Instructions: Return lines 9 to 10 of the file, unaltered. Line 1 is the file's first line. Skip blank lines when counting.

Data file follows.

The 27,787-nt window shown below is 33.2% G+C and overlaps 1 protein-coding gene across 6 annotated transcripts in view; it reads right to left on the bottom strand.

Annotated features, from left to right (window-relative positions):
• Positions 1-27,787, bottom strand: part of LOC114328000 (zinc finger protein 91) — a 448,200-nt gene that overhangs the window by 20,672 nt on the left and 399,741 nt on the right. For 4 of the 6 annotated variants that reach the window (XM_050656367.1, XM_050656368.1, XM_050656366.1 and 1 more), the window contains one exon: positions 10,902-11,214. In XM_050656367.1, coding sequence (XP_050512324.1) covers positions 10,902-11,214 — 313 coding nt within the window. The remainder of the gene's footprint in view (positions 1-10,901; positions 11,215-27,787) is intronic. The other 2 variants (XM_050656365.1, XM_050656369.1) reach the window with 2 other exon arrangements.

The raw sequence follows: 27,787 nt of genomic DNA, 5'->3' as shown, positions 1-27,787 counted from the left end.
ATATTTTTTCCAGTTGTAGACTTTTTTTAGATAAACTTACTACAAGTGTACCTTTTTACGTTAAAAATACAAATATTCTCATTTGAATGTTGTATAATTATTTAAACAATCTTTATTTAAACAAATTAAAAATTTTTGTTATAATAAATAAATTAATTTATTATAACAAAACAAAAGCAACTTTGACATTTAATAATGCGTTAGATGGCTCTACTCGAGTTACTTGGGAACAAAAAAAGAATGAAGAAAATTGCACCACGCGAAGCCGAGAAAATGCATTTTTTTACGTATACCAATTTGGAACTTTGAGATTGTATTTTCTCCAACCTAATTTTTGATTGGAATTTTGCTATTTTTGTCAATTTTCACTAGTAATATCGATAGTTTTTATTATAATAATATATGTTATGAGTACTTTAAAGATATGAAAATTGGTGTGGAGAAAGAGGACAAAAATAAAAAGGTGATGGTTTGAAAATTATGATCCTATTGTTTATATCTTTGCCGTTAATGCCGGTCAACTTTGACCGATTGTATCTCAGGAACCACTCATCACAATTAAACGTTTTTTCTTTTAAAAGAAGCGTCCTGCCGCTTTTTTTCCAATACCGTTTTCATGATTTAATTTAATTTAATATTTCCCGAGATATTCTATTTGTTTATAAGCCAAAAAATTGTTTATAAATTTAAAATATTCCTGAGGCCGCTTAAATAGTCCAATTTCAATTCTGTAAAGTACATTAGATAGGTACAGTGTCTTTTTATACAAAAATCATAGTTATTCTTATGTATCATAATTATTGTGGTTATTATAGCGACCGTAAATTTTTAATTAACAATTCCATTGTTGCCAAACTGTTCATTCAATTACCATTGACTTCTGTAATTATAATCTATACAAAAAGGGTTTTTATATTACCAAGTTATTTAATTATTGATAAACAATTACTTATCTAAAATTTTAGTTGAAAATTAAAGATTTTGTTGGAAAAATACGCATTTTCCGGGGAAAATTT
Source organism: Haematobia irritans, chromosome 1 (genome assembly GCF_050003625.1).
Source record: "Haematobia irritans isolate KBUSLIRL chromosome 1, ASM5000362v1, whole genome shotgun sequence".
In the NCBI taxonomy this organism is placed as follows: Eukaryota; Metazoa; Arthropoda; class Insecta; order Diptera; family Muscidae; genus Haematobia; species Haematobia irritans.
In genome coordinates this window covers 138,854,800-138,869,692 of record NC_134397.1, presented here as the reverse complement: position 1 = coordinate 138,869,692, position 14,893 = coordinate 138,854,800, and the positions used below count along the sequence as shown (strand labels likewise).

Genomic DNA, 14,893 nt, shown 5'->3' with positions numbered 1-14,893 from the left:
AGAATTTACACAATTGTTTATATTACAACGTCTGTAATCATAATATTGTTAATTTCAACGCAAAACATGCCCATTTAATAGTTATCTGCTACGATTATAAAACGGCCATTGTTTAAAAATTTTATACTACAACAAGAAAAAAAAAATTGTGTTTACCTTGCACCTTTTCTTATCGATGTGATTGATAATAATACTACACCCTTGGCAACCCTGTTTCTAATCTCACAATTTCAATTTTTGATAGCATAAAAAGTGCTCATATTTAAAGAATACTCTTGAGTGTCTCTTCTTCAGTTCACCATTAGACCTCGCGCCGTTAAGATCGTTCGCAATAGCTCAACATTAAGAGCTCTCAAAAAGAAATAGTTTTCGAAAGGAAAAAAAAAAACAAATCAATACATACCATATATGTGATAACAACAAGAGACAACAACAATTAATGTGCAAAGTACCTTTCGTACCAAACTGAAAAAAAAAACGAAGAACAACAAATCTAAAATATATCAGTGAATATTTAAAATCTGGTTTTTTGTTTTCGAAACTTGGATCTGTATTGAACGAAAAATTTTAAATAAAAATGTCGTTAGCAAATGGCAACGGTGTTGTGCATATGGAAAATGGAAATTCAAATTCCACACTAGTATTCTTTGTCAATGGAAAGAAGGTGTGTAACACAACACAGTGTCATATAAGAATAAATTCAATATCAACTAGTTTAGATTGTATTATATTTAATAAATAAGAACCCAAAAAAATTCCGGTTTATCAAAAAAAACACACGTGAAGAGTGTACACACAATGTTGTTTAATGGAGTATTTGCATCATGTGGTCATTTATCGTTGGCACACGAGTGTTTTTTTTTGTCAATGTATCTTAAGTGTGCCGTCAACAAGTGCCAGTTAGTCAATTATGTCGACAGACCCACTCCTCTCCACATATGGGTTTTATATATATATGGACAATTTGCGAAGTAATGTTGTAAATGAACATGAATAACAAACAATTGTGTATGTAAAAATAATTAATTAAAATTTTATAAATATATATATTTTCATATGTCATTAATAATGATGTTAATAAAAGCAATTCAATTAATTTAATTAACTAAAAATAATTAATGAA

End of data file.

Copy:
In genome coordinates this window covers 138,854,800-138,869,692 of record NC_134397.1, presented here as the reverse complement: position 1 = coordinate 138,869,692, position 14,893 = coordinate 138,854,800, and the positions used below count along the sequence as shown (strand labels likewise).

Genomic DNA, 14,893 nt, shown 5'->3' with positions numbered 1-14,893 from the left: